• Welcome to our site! Electro Tech is an online community (with over 170,000 members) who enjoy talking about and building electronic circuits, projects and gadgets. To participate you need to register. Registration is free. Click here to register now.

Mot Tesla coil not working

billybob

Active Member
I need y’all’s help here. The Tesla coil is finally complete. I had to completely reduce the spark gap design and even still it’s a little off balance and makes the primary connection disconnect (hence the tape)
My problem is sometimes I see the spark gap arcing like it should and other times it just stops. I had to replace the 20amp fuse for my variac 4 times now and I’m wondering if its just not enough for the two MOTs is there anyway I can fix this? I haven’t seen any streamers yet.
Thank you,
Ben
 

Attachments

KeepItSimpleStupid

Well-Known Member
Most Helpful Member
Orientation, may prove to be important too. See this http://zeiss-campus.magnet.fsu.edu/articles/lightsources/xenonarc.html

Arc lamps are DC and I did maintain a 1000 W Xenon lamp. Fun times just to replace a light bulb. Suited up wuth thick clothing, thin gloves and a face shield. Door got shut. Do not enter posted. No fingerprints were allowed/
The lamp was pressurized with 15 atmospheres, so 15*14.7 PSI.
 

DerStrom8

Super Moderator
I disagree with KISS. For a properly-tuned SGTC you do NOT need a breakout point, and in fact that may cause its own problems. It could reduce your overall arc length because it causes corona leakage and does not allow enough charge to build up on the topload to form a proper streamer.

As for your popping fuses, what are you using as a ballast for your MOTs?

Regarding the spark gap not firing, there are a few things that could cause this. The first is that as the electrodes heat up, their properties change and they may become less conductive, and they may start to shift. Steel is generally not preferable for this type of application as it is a poor conductor at high frequencies and the melting point is relatively low. Tungsten is much better for use in spark gaps, though I understand it is harder to come by and more expensive. The other problem is that two MOTs will only give you about 4-6kV, which is very much on the low end for a Tesla coil. While it is definitely still doable, the spark gap must be finely tuned and cannot shift at all during use. You mention vibration, which could very well be the main cause of this issue. Additionally, I suspect your spark gap is asynchronous (not timed to match the charge/discharge cycle of the tank capacitor) and that will affect performance. If timing isn't right, the capacitor charge/discharge cycle will be disrupted and your spark gap may not fire reliably.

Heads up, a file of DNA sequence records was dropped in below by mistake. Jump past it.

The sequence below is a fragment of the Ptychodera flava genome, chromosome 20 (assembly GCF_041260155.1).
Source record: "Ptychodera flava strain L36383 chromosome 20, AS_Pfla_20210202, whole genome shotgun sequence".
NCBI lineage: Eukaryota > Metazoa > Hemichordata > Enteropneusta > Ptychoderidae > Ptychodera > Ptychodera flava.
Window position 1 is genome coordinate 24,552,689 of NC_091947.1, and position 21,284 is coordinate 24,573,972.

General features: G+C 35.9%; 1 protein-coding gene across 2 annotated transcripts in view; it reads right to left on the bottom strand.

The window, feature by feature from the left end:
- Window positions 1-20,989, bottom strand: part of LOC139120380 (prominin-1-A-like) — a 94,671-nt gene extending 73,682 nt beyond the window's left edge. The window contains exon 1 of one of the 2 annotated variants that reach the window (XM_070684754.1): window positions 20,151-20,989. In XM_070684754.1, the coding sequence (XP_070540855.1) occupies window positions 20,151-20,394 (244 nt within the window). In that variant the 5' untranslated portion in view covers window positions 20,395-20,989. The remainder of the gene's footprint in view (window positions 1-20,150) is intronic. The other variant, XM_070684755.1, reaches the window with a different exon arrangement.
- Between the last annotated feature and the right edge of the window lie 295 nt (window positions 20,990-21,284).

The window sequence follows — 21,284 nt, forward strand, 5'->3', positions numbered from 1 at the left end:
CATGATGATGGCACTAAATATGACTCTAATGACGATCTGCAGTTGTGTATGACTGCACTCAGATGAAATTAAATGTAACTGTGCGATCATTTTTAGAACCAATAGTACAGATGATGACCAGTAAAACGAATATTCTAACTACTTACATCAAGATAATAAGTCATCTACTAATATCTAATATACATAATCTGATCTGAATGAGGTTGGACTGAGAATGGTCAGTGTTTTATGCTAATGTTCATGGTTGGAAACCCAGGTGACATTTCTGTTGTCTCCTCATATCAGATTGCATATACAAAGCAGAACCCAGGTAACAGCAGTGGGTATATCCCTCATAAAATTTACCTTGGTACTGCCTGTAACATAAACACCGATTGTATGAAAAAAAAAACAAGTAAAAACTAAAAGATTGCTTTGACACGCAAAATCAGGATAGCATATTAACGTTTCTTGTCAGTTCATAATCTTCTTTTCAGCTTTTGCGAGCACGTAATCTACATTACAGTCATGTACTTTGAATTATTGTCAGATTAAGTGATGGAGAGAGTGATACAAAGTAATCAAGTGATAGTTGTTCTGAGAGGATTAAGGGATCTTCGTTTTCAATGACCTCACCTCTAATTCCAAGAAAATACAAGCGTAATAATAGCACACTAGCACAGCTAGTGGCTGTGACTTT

Last edited:

rjenkinsgb

Well-Known Member
Most Helpful Member
You appear to have some connections screwed directly to wood?

Dry wood can be a reasonable insulator up to a few hundred volts, but when you have possibly thousands of volts it may be causing leakage.
 

DerStrom8

Super Moderator
You appear to have some connections screwed directly to wood?

Dry wood can be a reasonable insulator up to a few hundred volts, but when you have possibly thousands of volts it may be causing leakage.
This is a great observation. Especially if the air is particularly humid, the wood can absorb some of it and may cause some issues.